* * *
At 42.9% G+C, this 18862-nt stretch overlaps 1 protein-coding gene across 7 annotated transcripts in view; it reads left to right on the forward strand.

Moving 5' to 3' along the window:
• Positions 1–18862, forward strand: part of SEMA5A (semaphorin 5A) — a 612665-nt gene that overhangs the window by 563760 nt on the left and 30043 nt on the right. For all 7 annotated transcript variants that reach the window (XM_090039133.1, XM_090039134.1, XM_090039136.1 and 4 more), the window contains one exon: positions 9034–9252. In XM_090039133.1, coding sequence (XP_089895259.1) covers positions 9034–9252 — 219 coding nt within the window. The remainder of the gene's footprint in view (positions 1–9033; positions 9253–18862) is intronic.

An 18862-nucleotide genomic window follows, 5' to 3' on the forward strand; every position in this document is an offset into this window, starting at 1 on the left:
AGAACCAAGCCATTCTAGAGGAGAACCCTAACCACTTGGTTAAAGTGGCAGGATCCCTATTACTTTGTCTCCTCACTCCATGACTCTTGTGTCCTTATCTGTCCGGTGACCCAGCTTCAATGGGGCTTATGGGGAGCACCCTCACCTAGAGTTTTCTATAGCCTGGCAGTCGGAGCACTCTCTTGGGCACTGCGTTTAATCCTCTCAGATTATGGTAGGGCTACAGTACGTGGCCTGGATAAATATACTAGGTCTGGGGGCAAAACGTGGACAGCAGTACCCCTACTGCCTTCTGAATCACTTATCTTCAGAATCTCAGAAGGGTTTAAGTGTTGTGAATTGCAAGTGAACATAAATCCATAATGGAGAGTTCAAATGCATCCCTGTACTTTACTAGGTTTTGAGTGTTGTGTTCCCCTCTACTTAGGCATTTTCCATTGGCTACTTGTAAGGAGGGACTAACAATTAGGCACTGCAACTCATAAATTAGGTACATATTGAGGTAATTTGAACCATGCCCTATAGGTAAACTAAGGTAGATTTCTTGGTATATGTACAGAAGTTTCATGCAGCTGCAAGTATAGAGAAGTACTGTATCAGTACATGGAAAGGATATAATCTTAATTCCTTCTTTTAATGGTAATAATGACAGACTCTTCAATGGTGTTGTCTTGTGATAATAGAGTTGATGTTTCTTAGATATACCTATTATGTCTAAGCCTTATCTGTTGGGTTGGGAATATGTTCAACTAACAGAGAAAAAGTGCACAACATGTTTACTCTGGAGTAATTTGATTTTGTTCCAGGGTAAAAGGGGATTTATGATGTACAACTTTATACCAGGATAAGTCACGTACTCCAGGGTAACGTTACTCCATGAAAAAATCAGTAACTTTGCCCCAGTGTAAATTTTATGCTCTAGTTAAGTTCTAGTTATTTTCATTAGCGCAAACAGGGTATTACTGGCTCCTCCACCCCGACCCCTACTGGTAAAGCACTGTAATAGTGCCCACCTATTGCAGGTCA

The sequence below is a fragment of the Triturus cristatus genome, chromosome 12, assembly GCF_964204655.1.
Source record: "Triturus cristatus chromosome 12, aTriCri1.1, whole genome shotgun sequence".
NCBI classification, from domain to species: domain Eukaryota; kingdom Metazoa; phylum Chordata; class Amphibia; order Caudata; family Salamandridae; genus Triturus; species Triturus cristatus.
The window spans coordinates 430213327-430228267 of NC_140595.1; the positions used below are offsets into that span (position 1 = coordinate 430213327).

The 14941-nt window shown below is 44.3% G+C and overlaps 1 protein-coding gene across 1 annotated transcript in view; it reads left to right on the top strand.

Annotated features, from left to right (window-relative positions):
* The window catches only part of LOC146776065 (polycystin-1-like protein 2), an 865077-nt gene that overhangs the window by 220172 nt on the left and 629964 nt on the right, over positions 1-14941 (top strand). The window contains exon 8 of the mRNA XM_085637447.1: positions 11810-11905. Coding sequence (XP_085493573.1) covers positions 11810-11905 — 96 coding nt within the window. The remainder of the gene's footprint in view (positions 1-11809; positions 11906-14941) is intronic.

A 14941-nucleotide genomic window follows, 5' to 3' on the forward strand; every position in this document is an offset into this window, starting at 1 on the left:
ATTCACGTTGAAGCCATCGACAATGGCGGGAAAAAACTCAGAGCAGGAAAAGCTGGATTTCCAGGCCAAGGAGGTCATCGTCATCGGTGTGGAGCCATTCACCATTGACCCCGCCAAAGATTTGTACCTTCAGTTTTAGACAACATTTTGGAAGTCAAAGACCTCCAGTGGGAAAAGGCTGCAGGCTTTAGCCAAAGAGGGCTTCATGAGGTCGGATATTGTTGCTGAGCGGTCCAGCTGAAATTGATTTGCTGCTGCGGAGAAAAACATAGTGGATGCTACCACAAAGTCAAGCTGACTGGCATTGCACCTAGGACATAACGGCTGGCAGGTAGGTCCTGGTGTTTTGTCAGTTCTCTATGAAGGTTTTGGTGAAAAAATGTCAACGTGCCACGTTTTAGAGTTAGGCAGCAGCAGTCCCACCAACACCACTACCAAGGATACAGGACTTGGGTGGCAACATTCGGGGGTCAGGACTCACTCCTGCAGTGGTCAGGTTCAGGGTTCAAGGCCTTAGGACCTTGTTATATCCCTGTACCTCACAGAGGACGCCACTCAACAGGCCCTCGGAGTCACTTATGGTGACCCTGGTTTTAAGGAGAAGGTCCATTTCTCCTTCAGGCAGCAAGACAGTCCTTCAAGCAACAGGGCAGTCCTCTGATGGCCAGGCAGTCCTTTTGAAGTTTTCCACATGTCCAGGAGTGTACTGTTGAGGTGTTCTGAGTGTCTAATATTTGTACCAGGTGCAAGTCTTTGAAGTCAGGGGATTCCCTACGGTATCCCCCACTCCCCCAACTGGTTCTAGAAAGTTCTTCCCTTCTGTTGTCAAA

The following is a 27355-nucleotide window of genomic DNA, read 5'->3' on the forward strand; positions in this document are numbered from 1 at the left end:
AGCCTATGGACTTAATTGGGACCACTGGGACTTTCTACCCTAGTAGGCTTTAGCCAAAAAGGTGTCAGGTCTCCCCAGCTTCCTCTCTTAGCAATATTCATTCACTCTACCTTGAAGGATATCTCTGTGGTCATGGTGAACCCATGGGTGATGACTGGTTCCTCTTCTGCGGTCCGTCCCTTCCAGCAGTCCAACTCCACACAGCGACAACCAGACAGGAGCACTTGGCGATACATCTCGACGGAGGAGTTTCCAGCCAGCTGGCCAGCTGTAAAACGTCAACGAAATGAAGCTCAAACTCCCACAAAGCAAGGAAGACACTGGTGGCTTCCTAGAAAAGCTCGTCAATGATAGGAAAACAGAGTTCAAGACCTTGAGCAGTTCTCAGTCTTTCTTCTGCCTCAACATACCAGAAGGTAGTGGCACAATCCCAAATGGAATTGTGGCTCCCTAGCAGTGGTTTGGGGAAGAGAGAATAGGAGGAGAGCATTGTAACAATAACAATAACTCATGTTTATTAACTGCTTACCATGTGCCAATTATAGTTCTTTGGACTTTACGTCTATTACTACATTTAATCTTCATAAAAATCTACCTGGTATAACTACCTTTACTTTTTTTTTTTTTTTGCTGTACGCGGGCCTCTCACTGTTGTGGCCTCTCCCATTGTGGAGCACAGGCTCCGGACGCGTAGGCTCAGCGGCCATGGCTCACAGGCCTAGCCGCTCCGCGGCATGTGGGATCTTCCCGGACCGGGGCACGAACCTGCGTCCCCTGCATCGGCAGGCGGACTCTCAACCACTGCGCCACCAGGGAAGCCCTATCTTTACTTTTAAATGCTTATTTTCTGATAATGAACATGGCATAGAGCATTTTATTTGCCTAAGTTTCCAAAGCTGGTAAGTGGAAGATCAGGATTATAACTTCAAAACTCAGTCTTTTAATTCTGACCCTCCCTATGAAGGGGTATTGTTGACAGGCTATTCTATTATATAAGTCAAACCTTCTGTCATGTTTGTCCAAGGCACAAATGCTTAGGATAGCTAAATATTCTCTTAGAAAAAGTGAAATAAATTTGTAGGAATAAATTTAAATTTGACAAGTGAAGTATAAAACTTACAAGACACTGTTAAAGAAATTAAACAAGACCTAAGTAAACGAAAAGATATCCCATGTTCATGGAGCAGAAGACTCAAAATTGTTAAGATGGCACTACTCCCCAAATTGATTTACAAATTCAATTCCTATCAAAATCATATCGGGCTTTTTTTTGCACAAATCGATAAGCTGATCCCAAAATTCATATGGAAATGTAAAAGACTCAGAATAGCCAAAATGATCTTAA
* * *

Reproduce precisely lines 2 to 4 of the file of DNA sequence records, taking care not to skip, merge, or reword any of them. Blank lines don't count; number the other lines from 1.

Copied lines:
Moving 5' to 3' along the window:
• Positions 1–18862, forward strand: part of SEMA5A (semaphorin 5A) — a 612665-nt gene that overhangs the window by 563760 nt on the left and 30043 nt on the right. For all 7 annotated transcript variants that reach the window (XM_090039133.1, XM_090039134.1, XM_090039136.1 and 4 more), the window contains one exon: positions 9034–9252. In XM_090039133.1, coding sequence (XP_089895259.1) covers positions 9034–9252 — 219 coding nt within the window. The remainder of the gene's footprint in view (positions 1–9033; positions 9253–18862) is intronic.

An 18862-nucleotide genomic window follows, 5' to 3' on the forward strand; every position in this document is an offset into this window, starting at 1 on the left: